Royal Dutch Shell remains hopeful that carbon capture and storage can get off the ground even after having to abandon its own U.K project due to a lack of government support. “The decision to withdraw support for the Peterhead CCS project was a huge disappointment. But I remain hopeful, if only because there is no way around CCS. According to the International Energy Agency limiting global warming to 2°C requires CCS,” Shell CEO Ben van Beurden said in a sponsored Q&A published Wednesday in Politico EU.
Peterhead was one of two projects in contention when the United Kingdom in November 2015 axed its £1 billion carbon capture and storage commercialization competition. The U.K. government said it was not economically feasible to pursue the competition at the time. The government launched the competition in 2012, and a funding decision had been expected within a matter of months at the time cancellation. Both Peterhead and the other remaining initiative, the White Rose CCS Project in Yorkshire, managed by the Capture Power consortium, were subsequently suspended.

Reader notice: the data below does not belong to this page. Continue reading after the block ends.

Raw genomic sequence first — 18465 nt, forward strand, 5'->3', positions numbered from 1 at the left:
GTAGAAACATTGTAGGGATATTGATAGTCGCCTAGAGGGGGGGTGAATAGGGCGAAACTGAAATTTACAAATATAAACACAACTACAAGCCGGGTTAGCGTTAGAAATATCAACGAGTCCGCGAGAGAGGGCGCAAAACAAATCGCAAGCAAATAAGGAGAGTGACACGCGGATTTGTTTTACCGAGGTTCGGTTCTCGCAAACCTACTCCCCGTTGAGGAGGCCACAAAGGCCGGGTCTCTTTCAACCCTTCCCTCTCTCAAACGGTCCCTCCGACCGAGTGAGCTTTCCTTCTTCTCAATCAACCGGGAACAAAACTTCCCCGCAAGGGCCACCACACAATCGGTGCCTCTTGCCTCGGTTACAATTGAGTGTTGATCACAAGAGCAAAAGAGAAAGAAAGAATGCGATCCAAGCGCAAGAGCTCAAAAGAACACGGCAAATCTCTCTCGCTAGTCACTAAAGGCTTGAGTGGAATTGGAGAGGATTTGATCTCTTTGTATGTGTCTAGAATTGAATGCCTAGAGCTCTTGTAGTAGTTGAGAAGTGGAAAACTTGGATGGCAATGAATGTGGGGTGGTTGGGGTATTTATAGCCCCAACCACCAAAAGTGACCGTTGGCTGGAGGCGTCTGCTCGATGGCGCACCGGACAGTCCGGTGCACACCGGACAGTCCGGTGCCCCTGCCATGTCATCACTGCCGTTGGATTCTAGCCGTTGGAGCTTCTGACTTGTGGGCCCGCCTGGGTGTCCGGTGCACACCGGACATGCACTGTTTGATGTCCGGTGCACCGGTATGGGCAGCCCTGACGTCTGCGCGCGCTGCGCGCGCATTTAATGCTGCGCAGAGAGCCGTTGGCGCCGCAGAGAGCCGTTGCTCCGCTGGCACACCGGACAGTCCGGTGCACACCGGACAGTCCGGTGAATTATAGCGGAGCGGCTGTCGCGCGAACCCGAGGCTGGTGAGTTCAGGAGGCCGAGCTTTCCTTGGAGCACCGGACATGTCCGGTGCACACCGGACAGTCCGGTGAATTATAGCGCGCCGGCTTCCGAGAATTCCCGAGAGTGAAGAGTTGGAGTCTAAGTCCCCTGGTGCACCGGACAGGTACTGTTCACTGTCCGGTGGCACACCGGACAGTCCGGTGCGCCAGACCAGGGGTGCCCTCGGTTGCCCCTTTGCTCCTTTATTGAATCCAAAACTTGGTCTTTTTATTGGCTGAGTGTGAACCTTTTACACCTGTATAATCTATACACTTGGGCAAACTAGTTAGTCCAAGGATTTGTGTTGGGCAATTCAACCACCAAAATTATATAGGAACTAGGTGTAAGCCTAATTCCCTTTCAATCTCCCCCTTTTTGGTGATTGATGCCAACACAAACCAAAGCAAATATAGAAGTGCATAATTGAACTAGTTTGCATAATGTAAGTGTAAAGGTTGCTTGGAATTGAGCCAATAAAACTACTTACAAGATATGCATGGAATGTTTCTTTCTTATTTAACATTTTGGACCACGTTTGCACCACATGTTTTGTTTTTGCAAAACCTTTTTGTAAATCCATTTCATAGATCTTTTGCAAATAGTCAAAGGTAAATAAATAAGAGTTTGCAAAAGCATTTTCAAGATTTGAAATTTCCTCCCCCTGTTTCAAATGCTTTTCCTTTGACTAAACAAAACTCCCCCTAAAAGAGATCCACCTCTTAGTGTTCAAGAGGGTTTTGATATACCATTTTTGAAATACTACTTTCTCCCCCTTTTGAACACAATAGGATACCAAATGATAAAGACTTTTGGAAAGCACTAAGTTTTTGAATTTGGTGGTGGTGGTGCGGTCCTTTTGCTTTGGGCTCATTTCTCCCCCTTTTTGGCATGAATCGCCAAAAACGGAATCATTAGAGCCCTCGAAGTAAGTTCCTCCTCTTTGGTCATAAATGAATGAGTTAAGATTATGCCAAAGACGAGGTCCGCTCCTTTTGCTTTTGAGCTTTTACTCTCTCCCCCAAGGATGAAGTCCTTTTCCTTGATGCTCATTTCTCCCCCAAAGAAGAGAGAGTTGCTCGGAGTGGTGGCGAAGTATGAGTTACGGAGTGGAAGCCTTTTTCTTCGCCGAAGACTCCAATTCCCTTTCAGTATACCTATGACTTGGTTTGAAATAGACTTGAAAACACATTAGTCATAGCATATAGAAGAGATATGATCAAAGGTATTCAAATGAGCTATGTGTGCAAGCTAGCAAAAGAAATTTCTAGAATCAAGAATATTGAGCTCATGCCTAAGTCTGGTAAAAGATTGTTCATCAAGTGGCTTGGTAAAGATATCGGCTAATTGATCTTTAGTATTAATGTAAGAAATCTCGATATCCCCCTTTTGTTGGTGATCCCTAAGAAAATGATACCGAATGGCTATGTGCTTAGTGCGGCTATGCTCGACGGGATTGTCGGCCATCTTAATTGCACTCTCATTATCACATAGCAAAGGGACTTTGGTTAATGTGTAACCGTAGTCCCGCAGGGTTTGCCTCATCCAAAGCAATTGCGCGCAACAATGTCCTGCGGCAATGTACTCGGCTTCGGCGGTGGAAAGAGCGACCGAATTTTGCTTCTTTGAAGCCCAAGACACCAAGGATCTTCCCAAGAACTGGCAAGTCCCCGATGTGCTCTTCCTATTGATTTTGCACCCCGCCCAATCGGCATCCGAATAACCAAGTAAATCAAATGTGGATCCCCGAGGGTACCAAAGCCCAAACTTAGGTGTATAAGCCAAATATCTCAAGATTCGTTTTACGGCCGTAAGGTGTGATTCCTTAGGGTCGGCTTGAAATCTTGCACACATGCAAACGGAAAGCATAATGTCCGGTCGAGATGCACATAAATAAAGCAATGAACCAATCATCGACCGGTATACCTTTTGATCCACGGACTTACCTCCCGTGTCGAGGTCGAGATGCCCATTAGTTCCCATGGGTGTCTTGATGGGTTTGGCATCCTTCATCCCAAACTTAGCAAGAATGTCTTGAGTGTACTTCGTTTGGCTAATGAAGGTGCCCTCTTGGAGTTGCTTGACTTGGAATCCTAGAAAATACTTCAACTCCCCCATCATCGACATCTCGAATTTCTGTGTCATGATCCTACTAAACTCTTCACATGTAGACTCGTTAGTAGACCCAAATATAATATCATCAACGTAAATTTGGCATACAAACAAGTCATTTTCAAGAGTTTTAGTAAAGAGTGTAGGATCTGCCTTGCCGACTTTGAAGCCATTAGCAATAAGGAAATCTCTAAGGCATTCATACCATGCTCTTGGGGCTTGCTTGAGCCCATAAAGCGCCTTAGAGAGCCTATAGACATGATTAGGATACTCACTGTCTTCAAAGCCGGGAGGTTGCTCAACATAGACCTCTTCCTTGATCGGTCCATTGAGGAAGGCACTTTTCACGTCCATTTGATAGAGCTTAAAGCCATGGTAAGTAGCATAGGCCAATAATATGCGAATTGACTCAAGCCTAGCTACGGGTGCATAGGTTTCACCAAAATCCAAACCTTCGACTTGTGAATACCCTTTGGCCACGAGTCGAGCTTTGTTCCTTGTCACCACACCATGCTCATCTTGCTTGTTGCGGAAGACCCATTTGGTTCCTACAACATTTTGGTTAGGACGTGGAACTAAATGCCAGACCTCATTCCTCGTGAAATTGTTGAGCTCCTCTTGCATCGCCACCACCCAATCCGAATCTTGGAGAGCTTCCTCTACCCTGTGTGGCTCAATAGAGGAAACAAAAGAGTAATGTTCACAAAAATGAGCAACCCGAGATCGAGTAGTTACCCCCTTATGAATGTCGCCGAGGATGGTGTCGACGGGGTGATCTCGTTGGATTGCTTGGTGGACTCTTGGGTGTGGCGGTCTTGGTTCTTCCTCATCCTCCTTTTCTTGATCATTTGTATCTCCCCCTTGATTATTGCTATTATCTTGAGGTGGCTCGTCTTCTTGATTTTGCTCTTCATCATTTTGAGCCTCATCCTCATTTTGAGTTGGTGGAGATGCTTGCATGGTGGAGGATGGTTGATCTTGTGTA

Van Beurden noted that Shell is involved in other CCS efforts, including its Quest project in Alberta, Canada. The project is the world’s first CCS project on an oil sands upgrader and Canada’s second commercial-scale CCS project, following SaskPower’s Boundary Dam Unit 3 coal-fired power plant. Quest is a retrofit to Shell’s Scotford upgrader, where oil sands bitumen is converted into synthetic crude.